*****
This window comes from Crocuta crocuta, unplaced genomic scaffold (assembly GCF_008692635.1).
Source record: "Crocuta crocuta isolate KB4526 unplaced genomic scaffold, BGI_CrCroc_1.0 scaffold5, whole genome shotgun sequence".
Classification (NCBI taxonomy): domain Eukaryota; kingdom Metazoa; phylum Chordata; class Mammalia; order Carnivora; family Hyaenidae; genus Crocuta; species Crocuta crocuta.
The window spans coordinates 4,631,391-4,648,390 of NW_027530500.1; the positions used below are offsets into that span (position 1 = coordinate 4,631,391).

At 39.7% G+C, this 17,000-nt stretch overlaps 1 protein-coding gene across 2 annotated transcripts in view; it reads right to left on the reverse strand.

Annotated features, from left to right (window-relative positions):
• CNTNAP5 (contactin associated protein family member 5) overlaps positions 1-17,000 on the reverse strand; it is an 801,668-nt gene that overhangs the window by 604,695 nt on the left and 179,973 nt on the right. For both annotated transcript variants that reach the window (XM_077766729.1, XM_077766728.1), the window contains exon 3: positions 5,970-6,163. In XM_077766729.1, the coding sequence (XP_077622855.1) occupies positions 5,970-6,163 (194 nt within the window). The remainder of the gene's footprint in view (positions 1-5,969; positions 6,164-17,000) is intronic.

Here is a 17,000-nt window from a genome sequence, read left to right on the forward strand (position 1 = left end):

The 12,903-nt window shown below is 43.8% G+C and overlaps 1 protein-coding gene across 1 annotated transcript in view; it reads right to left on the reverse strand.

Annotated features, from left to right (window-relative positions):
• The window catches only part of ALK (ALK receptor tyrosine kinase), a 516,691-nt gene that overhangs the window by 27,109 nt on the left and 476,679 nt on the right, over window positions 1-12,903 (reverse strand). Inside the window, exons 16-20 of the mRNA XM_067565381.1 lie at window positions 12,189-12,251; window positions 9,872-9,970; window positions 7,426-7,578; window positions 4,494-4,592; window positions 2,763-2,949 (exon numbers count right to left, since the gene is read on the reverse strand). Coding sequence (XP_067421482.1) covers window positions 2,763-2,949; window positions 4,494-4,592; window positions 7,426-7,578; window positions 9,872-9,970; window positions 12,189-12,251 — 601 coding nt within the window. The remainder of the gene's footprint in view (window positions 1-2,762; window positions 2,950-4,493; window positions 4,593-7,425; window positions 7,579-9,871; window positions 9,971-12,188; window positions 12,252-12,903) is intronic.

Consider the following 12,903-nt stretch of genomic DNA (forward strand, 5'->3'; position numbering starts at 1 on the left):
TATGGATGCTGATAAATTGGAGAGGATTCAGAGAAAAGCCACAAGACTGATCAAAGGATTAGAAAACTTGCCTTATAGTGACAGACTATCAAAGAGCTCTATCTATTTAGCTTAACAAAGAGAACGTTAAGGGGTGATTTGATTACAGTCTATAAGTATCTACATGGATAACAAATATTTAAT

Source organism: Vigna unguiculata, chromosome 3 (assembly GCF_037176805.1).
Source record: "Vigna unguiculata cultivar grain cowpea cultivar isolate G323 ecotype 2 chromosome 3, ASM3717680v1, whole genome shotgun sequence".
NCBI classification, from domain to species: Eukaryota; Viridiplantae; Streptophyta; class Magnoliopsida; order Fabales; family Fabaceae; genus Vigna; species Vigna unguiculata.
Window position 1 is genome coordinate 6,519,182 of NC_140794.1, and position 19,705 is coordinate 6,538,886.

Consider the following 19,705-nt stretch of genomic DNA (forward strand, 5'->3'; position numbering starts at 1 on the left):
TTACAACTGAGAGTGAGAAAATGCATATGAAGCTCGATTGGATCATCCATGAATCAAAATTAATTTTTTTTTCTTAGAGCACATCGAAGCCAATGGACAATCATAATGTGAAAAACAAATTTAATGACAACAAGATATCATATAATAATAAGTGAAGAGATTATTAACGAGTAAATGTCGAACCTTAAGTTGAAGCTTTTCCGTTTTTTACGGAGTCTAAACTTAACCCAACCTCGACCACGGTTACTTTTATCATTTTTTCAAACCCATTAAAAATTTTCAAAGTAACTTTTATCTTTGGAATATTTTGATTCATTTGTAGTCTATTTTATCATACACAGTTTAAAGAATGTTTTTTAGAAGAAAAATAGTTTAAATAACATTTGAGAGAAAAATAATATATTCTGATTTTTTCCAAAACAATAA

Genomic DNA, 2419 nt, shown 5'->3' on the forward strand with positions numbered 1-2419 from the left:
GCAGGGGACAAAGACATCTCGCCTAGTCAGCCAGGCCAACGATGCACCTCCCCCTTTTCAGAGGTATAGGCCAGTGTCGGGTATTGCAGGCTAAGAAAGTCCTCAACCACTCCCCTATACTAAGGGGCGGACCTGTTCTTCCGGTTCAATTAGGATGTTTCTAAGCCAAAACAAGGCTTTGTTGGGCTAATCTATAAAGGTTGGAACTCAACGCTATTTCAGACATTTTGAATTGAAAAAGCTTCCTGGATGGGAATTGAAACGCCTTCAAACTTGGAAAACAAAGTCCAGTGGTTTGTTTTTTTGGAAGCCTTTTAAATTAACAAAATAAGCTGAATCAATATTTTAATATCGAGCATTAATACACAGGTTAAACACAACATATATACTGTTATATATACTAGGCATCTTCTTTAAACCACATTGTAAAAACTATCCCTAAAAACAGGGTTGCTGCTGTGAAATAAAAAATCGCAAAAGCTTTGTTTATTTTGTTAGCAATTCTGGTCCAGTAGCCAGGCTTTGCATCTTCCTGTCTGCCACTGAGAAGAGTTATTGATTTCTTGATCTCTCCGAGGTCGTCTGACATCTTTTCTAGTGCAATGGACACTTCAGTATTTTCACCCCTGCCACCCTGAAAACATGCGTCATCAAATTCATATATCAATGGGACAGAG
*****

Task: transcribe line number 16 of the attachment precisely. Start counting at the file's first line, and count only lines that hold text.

NCBI classification, from domain to species: Eukaryota; Viridiplantae; Streptophyta; class Magnoliopsida; order Fabales; family Fabaceae; genus Vigna; species Vigna unguiculata.